overall knowledge of your topic.
*Deliver your presentation within 45 minutes (Your instructor will be a strict timekeeper!)
You will lose points if you go over time allocated.
*Involve your classmates by asking questions or by any other activity; be creative!
*Prepare a brief outline of your presentation, a copy of which you will give to your
instructor when you start your presentation. Give a brief opening that includes your topic
subject, names of presenters and the main points you will cover in your presentation. In
your closing, repeat the major points of your presentation.
*Be sure to clearly identify sources or references for any facts, opinions or claims youpresent (especially on overheads).
*For illustrations, you should prepare, if possible, examples from the print or electronic
media. This can include anything from hand-outs to video, DVD or CD clips,
information that is online, or segments from a film.
* You have a list of valuable references and videos at your disposal –your
annotated course bibliography. Most of this material is on reserve at the Library. NOTE:
If you decide to use any of the DVD documentaries you must reserve these as far in
advance as possible to be sure they are available when you require them. Let your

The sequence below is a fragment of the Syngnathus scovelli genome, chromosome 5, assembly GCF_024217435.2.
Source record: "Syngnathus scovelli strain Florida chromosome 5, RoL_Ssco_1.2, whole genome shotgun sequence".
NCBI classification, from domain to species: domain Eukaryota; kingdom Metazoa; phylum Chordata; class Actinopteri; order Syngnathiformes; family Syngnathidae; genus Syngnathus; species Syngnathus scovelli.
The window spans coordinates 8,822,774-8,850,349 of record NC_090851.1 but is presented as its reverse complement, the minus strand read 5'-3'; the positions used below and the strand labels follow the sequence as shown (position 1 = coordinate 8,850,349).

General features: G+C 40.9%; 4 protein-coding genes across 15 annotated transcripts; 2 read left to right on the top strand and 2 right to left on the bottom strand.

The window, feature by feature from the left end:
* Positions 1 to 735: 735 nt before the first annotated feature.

instructor know if you have a problem obtaining audio visual material.
*Be familiar with how to use the classroom equipment BEFORE presenting.
*Be familiar with criteria that your instructor uses as measures of your achievements. The
groups that present in week 4 and 5 will receive 3 bonus points because they have less
time to prepare.
Research paper:

This is a formal essay between approximately 8 to 10 pages in length, typed and 1.5 lines
spaced, using American Psychological Association (APA) guidelines for your  referencing/citation style. Use one inch margins and a standard font like “Times” or “Arial” size 12 point (or if font is larger such as “Geneva” or “Helvetica” for instance, use a smaller size such as 11 or 10 point.) Please familiarize yourself with APA style referencing well in advance because correct referencing as writing quality counts towards your grade. Details on how to write the Research Paper are provided below (2.1 – 2.4). 4.1)

Instructions regarding Research Paper:

Select what you consider to be a social movement. Using references of your own choosing, you need to briefly describe the movement, its development, its demise (if in your view it shrank or died) its goals, and include some of its strategies. Explain why you think it is a movement. (Refer to handouts if you are at a loss about what a social movement is.)
Discuss also if you believe it met with success or failure, a combination of those, and some reasons for such outcomes. In your discussion, you must also make reference to one or more theoretical approach(es) we have reviewed in this course, demonstrating both that you understand the theory and how it can help one to understand the movement and what you have written about it. All references you use (besides the one(s) you have selected for identifying and describing the movement itself as stated in first bullet item above) should be drawn from the Annotated Bibliography provided for this course.